Appellant contends, notwithstanding the stipulation, that it was error to permit the jury to take into the jury room the transcript of the doctor's testimony. There is no merit in this contention. The consent of counsel for appellant made in appellant's presence that the transcript could be given to the jury and taken by it into the jury room during their deliberations was a waiver of all objections, and we see no error or [186 Cal. App. 2d 601] objection in such procedure nor in the action of the trial court. (People v. Mahoney, 77 Cal. 529 [20 P. 73].)

[21] Even if it could be said that it was error to allow this transcript to be taken into the jury room, that would not mean that a reversal is mandatory. Prejudice is not presumed because the jury took certain matters into the jury room with them. Rather, prejudice must be affirmatively established by the appellant. (People v. Horowitz, 70 Cal. App. 2d 675, 704 [161 P.2d 833]; People v. Horiuchi, 114 Cal. App. 415, 437 [300 P. 457]; People v. Walker, 150 Cal. App. 2d 594, 603 [310 P.2d 110].) Here there is no affirmative showing that the taking of the transcript of Doctor Salvadorini's testimony into the jury room was prejudicial. In fact, the record is quite to the contrary since one of the defenses relied upon by the appellant was that the death of Lucas was not the result of the injuries he received, but the result of a coronary thrombosis, and in support of this contention he relied heavily upon Doctor Salvadorini's statement that it was not medically improbable that death occurred spontaneously without the contribution of the injuries.

[22] Appellant next contends that the hypothetical questions asked each of the three doctors called by the prosecution contain the opinions and conclusions of the other two doctors. Such is not the fact. The matters of which the appellant complains here were not conclusions or opinions of the other doctors, but a statement of their findings. [23] While the opinion of an expert cannot be predicated upon that of another, it is proper for an expert to express his own opinion based on facts testified to by another expert, or on tests made by other experts. (Christiansen v. Hollings, 44 Cal. App. 2d 332 [112 P.2d 723]; Hope v. Arrowhead & Puritas Waters, Inc., 174 Cal. App. 2d 222, 230 [334 P.2d 428].)

[24] Lastly, appellant contends that error resulted from the admission of evidence which had been obtained as the result of an illegal search and seizure. The items complained of were the personal property of Lucas which were found in the appellant's possession at the time of his arrest. Those articles were admitted in evidence over the objection that they were the product of an unreasonable search and seizure.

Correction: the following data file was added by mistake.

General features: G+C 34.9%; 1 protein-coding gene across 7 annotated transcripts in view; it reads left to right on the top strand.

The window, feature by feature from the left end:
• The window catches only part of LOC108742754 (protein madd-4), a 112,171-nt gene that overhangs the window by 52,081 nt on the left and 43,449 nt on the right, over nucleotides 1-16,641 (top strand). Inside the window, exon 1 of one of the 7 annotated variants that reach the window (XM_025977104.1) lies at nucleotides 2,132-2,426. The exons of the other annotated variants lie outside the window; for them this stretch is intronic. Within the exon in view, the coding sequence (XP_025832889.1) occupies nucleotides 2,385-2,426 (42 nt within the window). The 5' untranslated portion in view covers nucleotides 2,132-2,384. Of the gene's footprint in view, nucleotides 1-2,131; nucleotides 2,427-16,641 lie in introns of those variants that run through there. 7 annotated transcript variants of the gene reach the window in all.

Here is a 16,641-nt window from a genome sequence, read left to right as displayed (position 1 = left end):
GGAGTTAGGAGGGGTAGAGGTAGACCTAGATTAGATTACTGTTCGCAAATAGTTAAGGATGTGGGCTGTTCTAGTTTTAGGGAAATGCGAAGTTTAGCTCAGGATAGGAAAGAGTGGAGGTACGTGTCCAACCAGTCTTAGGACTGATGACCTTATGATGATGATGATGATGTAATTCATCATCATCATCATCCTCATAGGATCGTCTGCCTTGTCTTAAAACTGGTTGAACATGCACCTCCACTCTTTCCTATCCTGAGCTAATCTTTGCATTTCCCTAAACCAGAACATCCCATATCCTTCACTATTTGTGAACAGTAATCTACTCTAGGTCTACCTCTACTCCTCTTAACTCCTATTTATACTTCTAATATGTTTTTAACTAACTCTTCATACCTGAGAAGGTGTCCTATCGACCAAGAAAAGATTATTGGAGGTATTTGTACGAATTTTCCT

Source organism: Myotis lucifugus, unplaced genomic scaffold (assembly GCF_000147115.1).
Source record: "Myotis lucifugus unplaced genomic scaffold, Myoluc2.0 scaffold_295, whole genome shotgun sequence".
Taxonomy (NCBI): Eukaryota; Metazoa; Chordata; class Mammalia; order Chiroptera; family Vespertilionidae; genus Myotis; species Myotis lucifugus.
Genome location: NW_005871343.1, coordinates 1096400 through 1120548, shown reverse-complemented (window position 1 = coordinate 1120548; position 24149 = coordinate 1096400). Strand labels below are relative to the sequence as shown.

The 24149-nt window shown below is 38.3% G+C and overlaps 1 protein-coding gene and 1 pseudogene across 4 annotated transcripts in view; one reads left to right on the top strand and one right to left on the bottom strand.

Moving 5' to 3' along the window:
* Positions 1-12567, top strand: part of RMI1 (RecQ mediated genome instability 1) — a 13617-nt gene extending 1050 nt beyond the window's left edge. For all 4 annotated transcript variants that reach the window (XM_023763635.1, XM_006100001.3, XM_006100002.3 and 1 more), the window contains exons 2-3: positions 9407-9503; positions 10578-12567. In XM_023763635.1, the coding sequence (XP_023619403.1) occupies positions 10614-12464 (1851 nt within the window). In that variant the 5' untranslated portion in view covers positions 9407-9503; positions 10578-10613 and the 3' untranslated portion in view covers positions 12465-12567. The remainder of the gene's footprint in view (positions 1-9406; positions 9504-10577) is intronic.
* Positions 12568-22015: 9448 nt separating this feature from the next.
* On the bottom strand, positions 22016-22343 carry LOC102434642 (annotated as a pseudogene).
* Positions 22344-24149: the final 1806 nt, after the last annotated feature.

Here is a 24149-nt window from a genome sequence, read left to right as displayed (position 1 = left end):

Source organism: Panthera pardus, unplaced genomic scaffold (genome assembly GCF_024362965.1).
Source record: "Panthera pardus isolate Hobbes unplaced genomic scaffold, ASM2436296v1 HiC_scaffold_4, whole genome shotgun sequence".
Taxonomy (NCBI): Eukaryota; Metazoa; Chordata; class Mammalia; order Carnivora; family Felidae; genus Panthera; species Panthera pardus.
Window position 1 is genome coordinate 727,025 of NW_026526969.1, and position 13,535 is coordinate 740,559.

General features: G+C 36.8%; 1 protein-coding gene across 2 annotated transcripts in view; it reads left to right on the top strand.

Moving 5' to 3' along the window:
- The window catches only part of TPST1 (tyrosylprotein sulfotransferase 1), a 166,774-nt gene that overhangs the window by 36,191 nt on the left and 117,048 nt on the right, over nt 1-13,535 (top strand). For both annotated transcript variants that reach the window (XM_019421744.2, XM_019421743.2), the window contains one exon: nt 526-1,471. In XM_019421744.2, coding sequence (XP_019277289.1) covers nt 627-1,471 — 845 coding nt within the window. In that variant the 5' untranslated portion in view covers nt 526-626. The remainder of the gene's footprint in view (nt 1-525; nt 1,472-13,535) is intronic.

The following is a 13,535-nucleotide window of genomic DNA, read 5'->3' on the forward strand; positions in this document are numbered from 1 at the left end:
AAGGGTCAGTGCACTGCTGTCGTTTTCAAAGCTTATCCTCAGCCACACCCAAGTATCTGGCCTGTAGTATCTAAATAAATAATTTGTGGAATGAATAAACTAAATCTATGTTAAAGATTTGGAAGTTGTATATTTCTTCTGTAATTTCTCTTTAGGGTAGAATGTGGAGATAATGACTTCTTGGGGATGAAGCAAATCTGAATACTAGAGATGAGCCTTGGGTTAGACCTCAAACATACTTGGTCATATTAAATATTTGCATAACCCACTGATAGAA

The record shows that Officer Thompson and Officer Hatzi, police officers in Reno, Nevada, while in their radio-equipped squad car received a dispatch notifying them of a robbery which had occurred outside Portola, California, together with a description of the suspect and the automobile he was driving. [186 Cal. App. 2d 602] The automobile was described as a grey 1958 Plymouth station wagon. The suspected robber was described as being slender, dark complexioned, black hair, between five feet ten inches and five feet eleven inches in height, about 30 years of age, and was wearing a white shirt and dark pants. As they approached the intersection of 4th and Virginia Streets in Reno it was necessary for them to stop for a red signal light. It was at this time that they noticed a Plymouth station wagon two car lengths behind them which matched the description that had been given them of the suspected robber's Plymouth automobile. They got out of the police car and went to appellant's automobile. As they approached he did not look at either officer. He had his hands in his lap. One of the officers, fearing that he might be armed, ordered the suspect to put his hands on the steering wheel, which he did. They then observed dark stains on his hands and a small brownish colored stain on the front of his shirt which appeared to be blood stains. They ordered appellant out of the car and began to "frisk" him for any weapon which he might be carrying on his person and in doing so they found the sum of $1,064.96, two fishing licenses, one made out to himself and one made out to Lucas. Before making the search they noticed blood stains on his clothes. The appellant was asked where he had been, but did not give a full account of his whereabouts. All he could tell the officers was that he had been to some gas station out of town.

The officers' observation of a Plymouth station wagon of the same color and year model as that being driven by the suspected robber, their observation that the driver's appearance and clothing matched the description of the suspected robber, and the fact that the car came from the direction of the scene of the robbery afforded reasonable grounds for stopping appellant's car and questioning him. These circumstances, along with their observation of what appeared to be blood stains on appellant's hands and clothing, afforded reasonable and probable cause to arrest and search the appellant. (People v. Borbon, 146 Cal. App. 2d 315, 319 [303 P.2d 560]; and cases cited.)

No other points require discussion.

The judgment and the order denying a new trial are reversed.

Van Dyke, P. J., and Schottky, J., concurred.

FN *. Assigned by Chairman of Judicial Council.